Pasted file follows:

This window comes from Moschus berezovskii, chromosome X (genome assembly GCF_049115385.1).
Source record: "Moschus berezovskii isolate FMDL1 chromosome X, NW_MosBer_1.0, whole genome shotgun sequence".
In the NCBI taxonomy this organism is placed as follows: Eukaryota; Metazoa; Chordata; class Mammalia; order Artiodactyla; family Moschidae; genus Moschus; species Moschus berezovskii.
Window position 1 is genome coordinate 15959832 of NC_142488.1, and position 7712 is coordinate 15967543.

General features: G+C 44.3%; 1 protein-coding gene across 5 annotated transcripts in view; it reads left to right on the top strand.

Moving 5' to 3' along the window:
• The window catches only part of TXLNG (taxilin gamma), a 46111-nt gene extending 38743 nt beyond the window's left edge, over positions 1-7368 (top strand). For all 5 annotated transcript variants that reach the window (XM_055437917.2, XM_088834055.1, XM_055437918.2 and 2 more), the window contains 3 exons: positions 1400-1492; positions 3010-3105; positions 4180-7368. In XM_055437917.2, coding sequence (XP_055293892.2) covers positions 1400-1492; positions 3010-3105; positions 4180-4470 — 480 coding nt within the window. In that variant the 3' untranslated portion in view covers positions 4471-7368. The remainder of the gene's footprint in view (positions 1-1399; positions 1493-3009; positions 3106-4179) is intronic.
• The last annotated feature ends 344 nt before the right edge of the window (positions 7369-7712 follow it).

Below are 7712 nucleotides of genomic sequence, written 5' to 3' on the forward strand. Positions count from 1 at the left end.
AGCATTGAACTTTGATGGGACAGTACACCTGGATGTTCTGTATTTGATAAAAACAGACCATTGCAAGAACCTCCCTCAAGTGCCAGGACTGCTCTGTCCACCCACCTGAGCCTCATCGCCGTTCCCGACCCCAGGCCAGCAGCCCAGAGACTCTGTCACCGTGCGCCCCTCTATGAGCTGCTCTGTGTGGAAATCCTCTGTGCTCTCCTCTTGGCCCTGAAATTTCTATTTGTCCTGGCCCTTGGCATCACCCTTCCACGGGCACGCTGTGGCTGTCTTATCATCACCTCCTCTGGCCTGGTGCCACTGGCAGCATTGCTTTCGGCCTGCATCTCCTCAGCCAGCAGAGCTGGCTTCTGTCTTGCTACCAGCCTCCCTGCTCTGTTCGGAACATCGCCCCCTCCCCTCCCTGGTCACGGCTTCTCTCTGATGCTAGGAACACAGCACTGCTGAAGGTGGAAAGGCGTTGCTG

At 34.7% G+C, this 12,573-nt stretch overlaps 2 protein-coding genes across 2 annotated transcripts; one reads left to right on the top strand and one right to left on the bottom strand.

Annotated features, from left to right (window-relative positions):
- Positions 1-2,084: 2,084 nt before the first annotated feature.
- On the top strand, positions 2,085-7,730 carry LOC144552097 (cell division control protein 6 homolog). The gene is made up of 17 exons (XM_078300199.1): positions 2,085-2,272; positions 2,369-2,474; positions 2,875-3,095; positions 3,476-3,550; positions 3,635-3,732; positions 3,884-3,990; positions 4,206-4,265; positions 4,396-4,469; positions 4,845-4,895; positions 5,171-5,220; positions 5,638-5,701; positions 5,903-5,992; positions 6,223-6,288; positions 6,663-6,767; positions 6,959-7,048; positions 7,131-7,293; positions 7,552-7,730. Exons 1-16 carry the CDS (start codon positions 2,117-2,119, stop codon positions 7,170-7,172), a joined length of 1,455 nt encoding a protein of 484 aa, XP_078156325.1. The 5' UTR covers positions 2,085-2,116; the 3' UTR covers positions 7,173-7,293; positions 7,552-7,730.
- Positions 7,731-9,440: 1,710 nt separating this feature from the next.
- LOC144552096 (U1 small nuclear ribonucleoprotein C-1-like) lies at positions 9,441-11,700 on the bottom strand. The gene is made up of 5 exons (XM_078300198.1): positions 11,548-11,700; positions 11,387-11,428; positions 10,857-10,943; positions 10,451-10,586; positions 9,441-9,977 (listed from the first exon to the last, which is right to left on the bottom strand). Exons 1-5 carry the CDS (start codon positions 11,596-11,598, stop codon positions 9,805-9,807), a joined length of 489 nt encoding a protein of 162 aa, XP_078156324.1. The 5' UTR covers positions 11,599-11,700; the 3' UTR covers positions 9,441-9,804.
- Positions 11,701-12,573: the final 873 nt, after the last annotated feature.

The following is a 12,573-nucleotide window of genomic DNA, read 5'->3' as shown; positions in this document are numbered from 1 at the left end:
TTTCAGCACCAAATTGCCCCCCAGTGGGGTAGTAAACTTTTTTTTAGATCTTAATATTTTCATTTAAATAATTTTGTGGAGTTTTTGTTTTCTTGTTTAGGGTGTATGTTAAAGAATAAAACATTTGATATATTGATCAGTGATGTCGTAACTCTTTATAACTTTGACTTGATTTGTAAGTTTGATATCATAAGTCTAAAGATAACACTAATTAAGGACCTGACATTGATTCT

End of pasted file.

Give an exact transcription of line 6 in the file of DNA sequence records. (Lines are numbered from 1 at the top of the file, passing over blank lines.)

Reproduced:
Moving 5' to 3' along the window: